Everything that you see above has been added directly by me to the template, so if I want to grab any of those elements from within the context of the
HomePage component, then I can do so with @ViewChild or @ViewChildren.
If I wanted to grab every
<ion-item> on the page I could do so with:
This would return the
<ion-item> elements that are inside of the
<ion-content> but it will also grab the
<ion-item> elements that are inside of the
<expandable-header> tags. This is an important distinction, because as you will see in the next section, the elements that are inside of the
<expandable-header> custom component can also be grabbed with @ContentChildren, but only from the context of the ExpandableHeader component, not the
HomePage component (remember, a page in Ionic is still just a normal component). I will elaborate on this in the next section, but in this case, I have added those elements directly to the
HomePage template so I can grab them with @ViewChildren.
If I just wanted to grab the
<ion-content> area, I could select it in a similar way to the way that I selected the Item’s, but I could also use the
#mycontent local variable that I added by doing this:
or I could just do this:
Content is the name of the class for the
When to use @ContentChildren
You can use @ContentChildren to grab a reference to content that has been projected into a component through the use of
<ng-content>. This is a subtle but important difference. If I were to try to use @ContentChildren to grab those items in the example above, by doing this:
It wouldn’t return any results. However, let’s consider the
<expandable-header> component specifically. The template for that component looks like this:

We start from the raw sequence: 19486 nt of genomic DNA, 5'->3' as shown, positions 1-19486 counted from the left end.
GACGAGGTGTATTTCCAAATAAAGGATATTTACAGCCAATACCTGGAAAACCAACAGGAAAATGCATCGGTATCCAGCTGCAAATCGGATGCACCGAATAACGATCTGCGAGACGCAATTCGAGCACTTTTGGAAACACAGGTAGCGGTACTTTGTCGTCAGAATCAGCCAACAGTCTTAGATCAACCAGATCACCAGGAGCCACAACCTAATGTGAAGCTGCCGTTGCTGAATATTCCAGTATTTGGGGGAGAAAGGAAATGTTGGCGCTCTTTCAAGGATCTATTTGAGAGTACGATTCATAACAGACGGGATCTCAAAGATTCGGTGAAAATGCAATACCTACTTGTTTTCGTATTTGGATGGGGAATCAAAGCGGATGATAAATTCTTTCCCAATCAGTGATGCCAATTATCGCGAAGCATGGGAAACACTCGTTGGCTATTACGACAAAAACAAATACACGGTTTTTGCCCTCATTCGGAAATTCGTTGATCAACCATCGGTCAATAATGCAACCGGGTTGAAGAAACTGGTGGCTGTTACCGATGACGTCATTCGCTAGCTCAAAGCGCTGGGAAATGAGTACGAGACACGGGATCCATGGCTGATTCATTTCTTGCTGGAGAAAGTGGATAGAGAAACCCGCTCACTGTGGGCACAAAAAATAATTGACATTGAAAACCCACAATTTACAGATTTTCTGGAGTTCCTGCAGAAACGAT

Not much here, all it does is project whatever content is added between the
<expandable-header> tags in the
HomePage into this template. I haven’t added anything directly to the template here, so there is nothing to grab with @ViewChild or @ViewChildren.
However, if we look at how we were using
<expandable-header> in the
<expandable-header [scrollArea]="mycontent" headerHeight="125"> <ion-item> <ion-label><ion-icon name="search"></ion-icon></ion-label> <ion-input type="text"></ion-input> </ion-item> <ion-item> <ion-label><ion-icon name="funnel-outline"></ion-icon></ion-label> <ion-input type="text"></ion-input> </ion-item> </expandable-header>
We have two
<ion-item> elements that will be projected into the ExpandableHeader component’s template. When we were in the context of the
HomePage I could grab both of these items with @ViewChildren because I added them directly to the
HomePage template. If we tried to do the same from the context of the ExpandableHeader component in expandable-header.ts then we wouldn’t get any results with @ViewChildren (because these elements are not coded directly into the template for ExpandableHeader).
However, even though we haven’t added these elements directly into the template for the expandable header component, they are added through content projection. This is where @ContentChildren comes in. If we instead do this inside of expandable-header.ts:
@ContentChildren(Item) items: any;
then we can grab a reference to those elements that are being added through content projection.
The difference between @ViewChildren and @ContentChildren is one of those concepts that will just click in your head, and once you understand that difference it’s a reasonably easy distinction to make. Getting to that point can be difficult, though, so I hope I have given a clear enough example of the difference.
If you are interested in a more detailed description of the difference between these annotations, I would recommend taking a look at this talk.